losing by winning
Author: Harold Jarche
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Every fortnight I curate some of the observations and insights that were shared on social media. I call these Friday’s Finds.
@csessums — ‘Metrics are great; however, don’t forget the law(s) – Goodhart’s Law: “When a measure becomes a target, it ceases to be a good measure,” & Campbell’s Law: The more a metric is used, the more likely it is to “corrupt the process it is intended to monitor.”’
“We are living in a time of tremendous social change and contention. Within the West, power is being negotiated around issues of climate change, migration, race and ethnicity, and gender and gender identity, amongst many other issues. At a geopolitical level, traditional alliances are beginning to realign and change in unexpected ways, and we should expect the EU and China’s visions of the internet in particular to have a stronger hold on global discourse about internet governance. It’s not enough to adapt for a digital environment; we have to understand the politics and societal dynamics behind these changes …
The question I leave for you today is this: What are the new institutions of journalism, and how are they adapting for the actual dynamics of the networked world, where communities of affiliation are not simply separating into echo chambers but actively acting in contention with each other? How will we in journalism operate in an environment of dissensus? What can we do to shape our media environments of today?”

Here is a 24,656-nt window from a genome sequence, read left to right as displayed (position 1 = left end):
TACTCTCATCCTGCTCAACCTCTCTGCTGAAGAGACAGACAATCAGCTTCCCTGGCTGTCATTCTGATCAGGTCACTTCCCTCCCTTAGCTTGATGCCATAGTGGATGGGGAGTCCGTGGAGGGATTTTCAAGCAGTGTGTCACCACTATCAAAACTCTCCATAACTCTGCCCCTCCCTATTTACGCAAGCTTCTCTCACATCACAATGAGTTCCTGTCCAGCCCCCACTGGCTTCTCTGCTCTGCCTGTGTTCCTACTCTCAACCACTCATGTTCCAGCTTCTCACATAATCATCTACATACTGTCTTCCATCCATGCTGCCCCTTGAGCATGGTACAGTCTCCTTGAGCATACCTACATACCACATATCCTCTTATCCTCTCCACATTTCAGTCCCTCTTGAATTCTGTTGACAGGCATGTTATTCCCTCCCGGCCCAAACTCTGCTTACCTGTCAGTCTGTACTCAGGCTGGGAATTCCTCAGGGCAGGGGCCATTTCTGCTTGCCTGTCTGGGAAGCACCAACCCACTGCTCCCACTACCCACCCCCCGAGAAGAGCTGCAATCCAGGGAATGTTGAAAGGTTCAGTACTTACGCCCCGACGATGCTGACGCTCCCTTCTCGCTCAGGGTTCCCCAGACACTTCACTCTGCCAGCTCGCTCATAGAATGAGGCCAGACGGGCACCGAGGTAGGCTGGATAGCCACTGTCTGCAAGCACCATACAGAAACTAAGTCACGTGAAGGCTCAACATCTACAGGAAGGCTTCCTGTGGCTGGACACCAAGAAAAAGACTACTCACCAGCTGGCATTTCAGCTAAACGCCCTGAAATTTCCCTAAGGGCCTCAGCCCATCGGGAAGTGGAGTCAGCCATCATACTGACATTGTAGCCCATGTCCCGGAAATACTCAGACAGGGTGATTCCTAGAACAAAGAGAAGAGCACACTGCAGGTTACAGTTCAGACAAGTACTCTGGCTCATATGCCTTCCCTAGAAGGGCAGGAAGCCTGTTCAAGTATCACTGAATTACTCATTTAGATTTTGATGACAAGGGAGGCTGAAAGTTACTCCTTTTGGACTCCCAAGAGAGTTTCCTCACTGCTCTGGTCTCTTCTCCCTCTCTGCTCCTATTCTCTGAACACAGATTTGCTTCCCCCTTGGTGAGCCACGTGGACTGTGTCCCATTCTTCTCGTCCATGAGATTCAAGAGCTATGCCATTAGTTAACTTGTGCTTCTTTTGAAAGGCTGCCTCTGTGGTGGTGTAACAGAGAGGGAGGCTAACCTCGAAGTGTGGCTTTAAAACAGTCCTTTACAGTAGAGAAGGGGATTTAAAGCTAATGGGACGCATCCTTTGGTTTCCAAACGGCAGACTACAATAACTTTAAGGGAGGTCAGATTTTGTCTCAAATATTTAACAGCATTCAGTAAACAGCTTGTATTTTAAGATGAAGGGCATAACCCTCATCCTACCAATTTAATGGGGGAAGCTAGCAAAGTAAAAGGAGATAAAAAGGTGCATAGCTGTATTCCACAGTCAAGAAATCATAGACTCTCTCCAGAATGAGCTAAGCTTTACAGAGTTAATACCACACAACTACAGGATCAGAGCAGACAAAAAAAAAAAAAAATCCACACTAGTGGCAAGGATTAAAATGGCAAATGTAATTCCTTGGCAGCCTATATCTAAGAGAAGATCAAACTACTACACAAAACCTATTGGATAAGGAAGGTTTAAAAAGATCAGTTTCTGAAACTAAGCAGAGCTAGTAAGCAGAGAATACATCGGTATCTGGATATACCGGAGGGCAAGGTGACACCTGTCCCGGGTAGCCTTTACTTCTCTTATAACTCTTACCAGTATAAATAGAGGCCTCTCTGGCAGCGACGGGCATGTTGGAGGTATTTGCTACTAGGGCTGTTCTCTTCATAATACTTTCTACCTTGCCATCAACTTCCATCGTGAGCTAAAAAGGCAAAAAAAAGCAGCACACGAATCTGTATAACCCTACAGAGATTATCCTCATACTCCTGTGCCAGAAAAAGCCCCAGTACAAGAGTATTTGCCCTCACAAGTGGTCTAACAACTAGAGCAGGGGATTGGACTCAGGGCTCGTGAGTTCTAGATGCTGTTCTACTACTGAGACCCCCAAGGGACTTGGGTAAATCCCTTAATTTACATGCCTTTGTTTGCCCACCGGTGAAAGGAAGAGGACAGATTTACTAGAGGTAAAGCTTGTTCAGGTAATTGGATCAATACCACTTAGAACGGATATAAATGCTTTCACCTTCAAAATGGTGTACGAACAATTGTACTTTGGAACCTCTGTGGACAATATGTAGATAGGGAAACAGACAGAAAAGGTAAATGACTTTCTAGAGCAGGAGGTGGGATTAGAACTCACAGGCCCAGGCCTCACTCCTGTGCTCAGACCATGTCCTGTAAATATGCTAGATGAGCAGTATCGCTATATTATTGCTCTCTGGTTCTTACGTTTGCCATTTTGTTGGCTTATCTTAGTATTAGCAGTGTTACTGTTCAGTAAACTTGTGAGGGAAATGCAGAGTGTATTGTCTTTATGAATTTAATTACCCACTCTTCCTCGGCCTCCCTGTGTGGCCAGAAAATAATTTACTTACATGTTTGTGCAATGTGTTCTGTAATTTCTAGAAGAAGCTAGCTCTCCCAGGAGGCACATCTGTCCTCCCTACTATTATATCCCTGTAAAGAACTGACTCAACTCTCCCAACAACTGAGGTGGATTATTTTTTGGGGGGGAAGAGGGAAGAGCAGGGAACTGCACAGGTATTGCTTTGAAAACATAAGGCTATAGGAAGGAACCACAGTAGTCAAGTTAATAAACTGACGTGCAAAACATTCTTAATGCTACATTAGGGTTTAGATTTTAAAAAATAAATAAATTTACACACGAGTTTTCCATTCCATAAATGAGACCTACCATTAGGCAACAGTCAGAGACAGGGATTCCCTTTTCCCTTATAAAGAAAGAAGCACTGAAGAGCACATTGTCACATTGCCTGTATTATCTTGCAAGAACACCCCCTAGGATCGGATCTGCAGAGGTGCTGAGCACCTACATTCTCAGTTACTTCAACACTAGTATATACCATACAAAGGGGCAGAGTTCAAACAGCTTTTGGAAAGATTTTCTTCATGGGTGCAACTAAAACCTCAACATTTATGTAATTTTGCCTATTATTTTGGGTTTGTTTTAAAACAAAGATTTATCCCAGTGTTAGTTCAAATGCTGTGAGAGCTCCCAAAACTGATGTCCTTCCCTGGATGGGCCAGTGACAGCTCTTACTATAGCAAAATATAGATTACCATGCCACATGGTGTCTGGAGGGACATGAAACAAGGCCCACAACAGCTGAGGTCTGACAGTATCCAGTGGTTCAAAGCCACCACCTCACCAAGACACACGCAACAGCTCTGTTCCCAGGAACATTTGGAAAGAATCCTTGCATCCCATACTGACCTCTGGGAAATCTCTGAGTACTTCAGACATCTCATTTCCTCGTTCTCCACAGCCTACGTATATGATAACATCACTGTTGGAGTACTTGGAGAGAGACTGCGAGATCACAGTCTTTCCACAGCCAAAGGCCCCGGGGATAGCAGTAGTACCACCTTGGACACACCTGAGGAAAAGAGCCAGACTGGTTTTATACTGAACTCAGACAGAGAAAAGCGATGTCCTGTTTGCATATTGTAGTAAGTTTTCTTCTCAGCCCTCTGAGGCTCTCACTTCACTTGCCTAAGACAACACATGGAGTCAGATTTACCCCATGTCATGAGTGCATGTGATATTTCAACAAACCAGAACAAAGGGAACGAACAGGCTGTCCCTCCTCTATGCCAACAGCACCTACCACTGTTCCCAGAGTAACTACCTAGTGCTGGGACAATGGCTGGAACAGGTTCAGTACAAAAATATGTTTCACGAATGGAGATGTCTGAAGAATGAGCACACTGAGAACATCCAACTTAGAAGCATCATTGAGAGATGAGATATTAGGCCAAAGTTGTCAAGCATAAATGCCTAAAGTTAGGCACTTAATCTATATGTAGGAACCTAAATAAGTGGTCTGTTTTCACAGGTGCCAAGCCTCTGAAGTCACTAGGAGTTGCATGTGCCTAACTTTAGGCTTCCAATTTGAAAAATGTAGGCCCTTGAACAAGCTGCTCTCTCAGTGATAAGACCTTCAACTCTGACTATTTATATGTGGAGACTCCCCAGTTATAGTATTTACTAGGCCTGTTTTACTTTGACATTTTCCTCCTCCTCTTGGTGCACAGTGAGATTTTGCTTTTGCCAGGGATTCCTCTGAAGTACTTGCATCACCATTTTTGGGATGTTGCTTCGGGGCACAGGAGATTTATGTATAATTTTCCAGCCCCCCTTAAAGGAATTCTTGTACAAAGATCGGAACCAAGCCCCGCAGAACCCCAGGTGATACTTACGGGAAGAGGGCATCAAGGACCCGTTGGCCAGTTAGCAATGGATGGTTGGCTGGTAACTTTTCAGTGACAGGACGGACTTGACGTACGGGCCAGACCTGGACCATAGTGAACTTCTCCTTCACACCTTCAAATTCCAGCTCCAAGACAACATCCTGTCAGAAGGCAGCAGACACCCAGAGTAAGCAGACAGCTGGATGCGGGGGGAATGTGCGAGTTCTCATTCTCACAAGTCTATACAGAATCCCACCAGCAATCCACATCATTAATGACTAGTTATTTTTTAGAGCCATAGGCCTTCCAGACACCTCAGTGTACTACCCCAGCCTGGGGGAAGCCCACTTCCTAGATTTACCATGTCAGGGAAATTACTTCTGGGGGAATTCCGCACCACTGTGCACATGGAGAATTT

‘In his book The Big Sort (subtitled “Why the clustering of like-minded America is tearing us apart”), Bill Bishop put it simply: “Mixed company moderates; like-minded company polarizes. Heterogeneous communities restrain group excesses; homogeneous communities march toward the extremes.”’
“Brexit has shown us that you can lose by winning. Because when you have created an angry and committed group of supporters, you create an equally angry and committed opposition. And there’s no one to fight for the moderate solutions that would be better for everyone.”
“Most often, change efforts fail because they seek to overpower rather than attract. Semmelweis sent angry letters to his critics, rather than address their concerns. Many of the Occupy activists were shrill and vulgar. Silicon Valley entrepreneurs are often known for their arrogance as much as for their technical prowess.
The problem is that fantasies about overpowering your foes are much more romantic than doing the hard work of building traction in small groups and then painstakingly linking them together through forging a sense of shared purpose. Yet if you want to truly change the world, or even just your little corner of it, that’s what you need to do.” —Greg Satell